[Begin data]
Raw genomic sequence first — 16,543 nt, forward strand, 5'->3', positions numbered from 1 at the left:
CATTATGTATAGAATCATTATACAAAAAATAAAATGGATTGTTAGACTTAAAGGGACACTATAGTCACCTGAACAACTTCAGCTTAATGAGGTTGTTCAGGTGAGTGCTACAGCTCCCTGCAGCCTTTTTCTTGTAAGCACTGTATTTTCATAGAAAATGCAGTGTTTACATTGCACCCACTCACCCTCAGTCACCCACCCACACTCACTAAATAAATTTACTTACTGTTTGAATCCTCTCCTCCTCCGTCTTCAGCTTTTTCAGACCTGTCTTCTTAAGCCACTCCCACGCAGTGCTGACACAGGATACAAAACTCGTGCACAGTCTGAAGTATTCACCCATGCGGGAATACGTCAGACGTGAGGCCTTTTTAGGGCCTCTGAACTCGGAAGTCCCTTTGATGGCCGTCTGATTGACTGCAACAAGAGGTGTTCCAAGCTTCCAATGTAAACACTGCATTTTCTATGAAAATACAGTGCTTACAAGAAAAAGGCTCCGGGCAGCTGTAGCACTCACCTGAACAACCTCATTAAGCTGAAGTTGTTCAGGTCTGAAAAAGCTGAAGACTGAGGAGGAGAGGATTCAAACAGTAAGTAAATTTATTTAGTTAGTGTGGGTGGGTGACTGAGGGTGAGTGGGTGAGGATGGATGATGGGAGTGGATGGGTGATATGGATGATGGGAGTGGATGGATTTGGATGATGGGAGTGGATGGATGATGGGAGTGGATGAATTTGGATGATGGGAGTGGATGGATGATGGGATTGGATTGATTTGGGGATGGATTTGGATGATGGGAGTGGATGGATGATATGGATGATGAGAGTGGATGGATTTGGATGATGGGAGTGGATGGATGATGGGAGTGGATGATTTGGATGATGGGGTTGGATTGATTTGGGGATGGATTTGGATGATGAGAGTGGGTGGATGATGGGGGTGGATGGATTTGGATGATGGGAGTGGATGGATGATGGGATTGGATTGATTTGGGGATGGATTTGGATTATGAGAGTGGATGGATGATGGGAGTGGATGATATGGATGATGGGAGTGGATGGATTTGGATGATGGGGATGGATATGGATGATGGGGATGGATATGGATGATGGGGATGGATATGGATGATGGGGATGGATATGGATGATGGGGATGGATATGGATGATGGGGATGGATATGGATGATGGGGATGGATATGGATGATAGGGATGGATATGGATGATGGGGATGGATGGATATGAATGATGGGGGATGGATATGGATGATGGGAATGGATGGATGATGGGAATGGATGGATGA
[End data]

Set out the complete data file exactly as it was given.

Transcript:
Raw genomic sequence first — 16,543 nt, forward strand, 5'->3', positions numbered from 1 at the left:
CATTATGTATAGAATCATTATACAAAAAATAAAATGGATTGTTAGACTTAAAGGGACACTATAGTCACCTGAACAACTTCAGCTTAATGAGGTTGTTCAGGTGAGTGCTACAGCTCCCTGCAGCCTTTTTCTTGTAAGCACTGTATTTTCATAGAAAATGCAGTGTTTACATTGCACCCACTCACCCTCAGTCACCCACCCACACTCACTAAATAAATTTACTTACTGTTTGAATCCTCTCCTCCTCCGTCTTCAGCTTTTTCAGACCTGTCTTCTTAAGCCACTCCCACGCAGTGCTGACACAGGATACAAAACTCGTGCACAGTCTGAAGTATTCACCCATGCGGGAATACGTCAGACGTGAGGCCTTTTTAGGGCCTCTGAACTCGGAAGTCCCTTTGATGGCCGTCTGATTGACTGCAACAAGAGGTGTTCCAAGCTTCCAATGTAAACACTGCATTTTCTATGAAAATACAGTGCTTACAAGAAAAAGGCTCCGGGCAGCTGTAGCACTCACCTGAACAACCTCATTAAGCTGAAGTTGTTCAGGTCTGAAAAAGCTGAAGACTGAGGAGGAGAGGATTCAAACAGTAAGTAAATTTATTTAGTTAGTGTGGGTGGGTGACTGAGGGTGAGTGGGTGAGGATGGATGATGGGAGTGGATGGGTGATATGGATGATGGGAGTGGATGGATTTGGATGATGGGAGTGGATGGATGATGGGAGTGGATGAATTTGGATGATGGGAGTGGATGGATGATGGGATTGGATTGATTTGGGGATGGATTTGGATGATGGGAGTGGATGGATGATATGGATGATGAGAGTGGATGGATTTGGATGATGGGAGTGGATGGATGATGGGAGTGGATGATTTGGATGATGGGGTTGGATTGATTTGGGGATGGATTTGGATGATGAGAGTGGGTGGATGATGGGGGTGGATGGATTTGGATGATGGGAGTGGATGGATGATGGGATTGGATTGATTTGGGGATGGATTTGGATTATGAGAGTGGATGGATGATGGGAGTGGATGATATGGATGATGGGAGTGGATGGATTTGGATGATGGGGATGGATATGGATGATGGGGATGGATATGGATGATGGGGATGGATATGGATGATGGGGATGGATATGGATGATGGGGATGGATATGGATGATGGGGATGGATATGGATGATGGGGATGGATATGGATGATAGGGATGGATATGGATGATGGGGATGGATGGATATGAATGATGGGGGATGGATATGGATGATGGGAATGGATGGATGATGGGAATGGATGGATGA